A plan that cycled money throughout the U.S., Germany, and the Allies. It was aimed at paying off war debts of Germany, and its allies to Britain and France who would give that money to the U.S. to pay off their ward debts. It was a cycle that kept going.
  • Sacco and Vanzetti Case

    Sacco and Vanzetti Case
    Two Italian men who were convicted of murdering two men in Massachusetts. They were under heavy racism for being Italian, which led to an unfair trial, and soon executed in 1927.
  • The Great Gatsby

    The Great Gatsby
    The Great Gatsby was a book written by F. Scott Fitzgerald. This book had a theme of the declining American Dream of the 1920s, which was now more towards gaining money.
  • Scopes Trial

    Scopes Trial
    A trial put against a high school teacher in Tennessee, John Scopes, because he was accused of teaching the theory of evolution to his students, which was illegal in Tennessee. The trial was deliberately staged to attract attention to the small town.
  • Sigmund Freud

    Sigmund Freud
    An Austrian psychologist who influenced many young men and women who stressed the role of sexual repression in mental illness. People used his theories to justify their wild sides.
  • Lost Generation

    Lost Generation
    The Lost Generation was the group of people who served in World War I and had to come back shortly afterwards. It included a list of authors such as F. Scott Fitzgerald, T.I. Elliot, John Dos Passos, and Ernest Hemingway.
  • Jazz Age

    Jazz Age
    Jazz and dance became popular during the 1920s. Also became popular in European countries. The African Americans brought it from the south and were most known for it. It ended during the Great Depression.
  • Flappers

    A new “breed” of women, who wore short skirts, bobbed their hair, listened to jazz, and flaunted their disrespectful behavior. They were seen as “brash” for dancing disrespectfully, and wearing heavy makeup, all to be considered very un-lady like.
  • Charlie Chapman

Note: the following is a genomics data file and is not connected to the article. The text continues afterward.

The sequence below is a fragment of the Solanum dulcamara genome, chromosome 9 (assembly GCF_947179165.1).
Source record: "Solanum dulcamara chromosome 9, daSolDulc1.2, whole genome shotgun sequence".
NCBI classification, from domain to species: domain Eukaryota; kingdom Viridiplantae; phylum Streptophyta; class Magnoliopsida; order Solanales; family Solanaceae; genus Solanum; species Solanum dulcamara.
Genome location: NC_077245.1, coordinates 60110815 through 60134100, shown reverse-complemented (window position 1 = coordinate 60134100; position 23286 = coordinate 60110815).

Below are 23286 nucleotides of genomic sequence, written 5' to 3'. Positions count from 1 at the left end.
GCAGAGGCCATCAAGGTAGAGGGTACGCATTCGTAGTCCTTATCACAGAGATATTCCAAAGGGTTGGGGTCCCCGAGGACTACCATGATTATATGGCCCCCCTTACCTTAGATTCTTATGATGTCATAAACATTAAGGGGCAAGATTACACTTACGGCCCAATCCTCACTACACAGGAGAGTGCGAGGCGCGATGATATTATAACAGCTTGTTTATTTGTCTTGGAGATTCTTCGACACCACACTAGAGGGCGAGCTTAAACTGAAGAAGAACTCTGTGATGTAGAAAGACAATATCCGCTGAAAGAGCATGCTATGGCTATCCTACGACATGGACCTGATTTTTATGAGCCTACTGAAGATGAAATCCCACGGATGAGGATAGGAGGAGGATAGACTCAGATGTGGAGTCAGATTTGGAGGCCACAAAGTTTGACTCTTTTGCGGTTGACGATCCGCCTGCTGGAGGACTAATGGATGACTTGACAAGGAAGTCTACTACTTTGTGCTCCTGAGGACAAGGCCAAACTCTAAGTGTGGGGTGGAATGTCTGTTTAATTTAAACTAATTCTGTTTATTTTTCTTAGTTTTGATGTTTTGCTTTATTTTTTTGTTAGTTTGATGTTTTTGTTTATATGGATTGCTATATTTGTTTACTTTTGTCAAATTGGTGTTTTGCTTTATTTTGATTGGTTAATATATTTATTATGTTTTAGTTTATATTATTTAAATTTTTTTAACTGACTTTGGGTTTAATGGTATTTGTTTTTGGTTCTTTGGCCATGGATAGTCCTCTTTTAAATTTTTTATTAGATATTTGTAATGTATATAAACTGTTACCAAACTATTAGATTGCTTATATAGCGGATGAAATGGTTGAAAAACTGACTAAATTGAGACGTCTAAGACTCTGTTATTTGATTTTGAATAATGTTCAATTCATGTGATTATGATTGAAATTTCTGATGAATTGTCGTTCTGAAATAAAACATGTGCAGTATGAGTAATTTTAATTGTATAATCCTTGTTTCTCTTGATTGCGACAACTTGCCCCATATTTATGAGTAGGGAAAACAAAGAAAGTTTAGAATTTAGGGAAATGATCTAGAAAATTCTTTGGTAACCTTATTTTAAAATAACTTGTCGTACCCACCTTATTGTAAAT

Charlie Chapman
    A british actor and filmmaker, who rose to fame from his movie, "The Tramp". Is considered an engineer in acting during this time period
  • Prohibition

    A national ban, manufacture, and transport of alcohol from 1920-1933. The movement was led by rural Protestants, but it was not highly enforced due to the amount of people breaking the law. President Harding even served alcohol to his guests during the time.
  • Model T (Ford)

    Model T (Ford)
    A car that was produced by Henry Ford. It was the regarded at the first affordable automobile to the middle class Americans. It also helped get the assembly line popular.
  • Marcus Garvey

    Marcus Garvey
    Jamaican politician leader, also a publisher, journalist, entrepreneur, and actor who played a huge role in Black Nationalism and African movements . He founded the Black Star Line. He was a major contributor to the Civil Rights Movements.
  • Election of Hoover

    Election of Hoover
    Hervet Hoover was elected for president in 1928 after Coolidge dropped out of the race. He promoted partnerships between government and businesses.
  • Kellogg-Briand Pact

    Kellogg-Briand Pact
    An international agreement between the U.S. and Germany, and many more nations after that, which made countries promise that they would not start war as a foreign policy. It only stated that only a defensive war was appropriate, and if a country broke it, there was no enforcement to make everybody follow that agreement.
  • Duke Ellington

    Duke Ellington
    American composer, pianist, and big band leader. Wrote over 1,000 compositions. He was a major part in the Jazz Age whcih stretched into many other styles such as blues, gospel, etc. He called his music, "American Music".
  • Hawley-Smoot Tariff

    Hawley-Smoot Tariff
    A tariff that in 1930, increased from 31% to 49% on all foreign goods. It was to help satisfy the American business leaders who wanted a higher tariff and would protect their own market.
  • Hoover-Stimson Doctrine

    Hoover-Stimson Doctrine
    A United States poilicy to Japan and China which stated that the U.S. would not recognize international territorial changes done by force. This followed Japan's seizure of Manchuria by force.
  • Reconstruction Finance Corporation

    Reconstruction Finance Corporation
    A federally funded government corporation that was created by Congress for help to propping faltering railroads, banks, life insurance companies, and other financial companies. The emergency loans from the RFC would help stabilize these businesses.
  • Bonus Army

    Bonus Army
    A march of 43,00 people including 17,000 WWI veterans who marched to D.C. who demanded early cash-payment redemption of their service. President Hoover used violence and force to break up the march would made him be looked at as a heartless and uncaring leader of the country.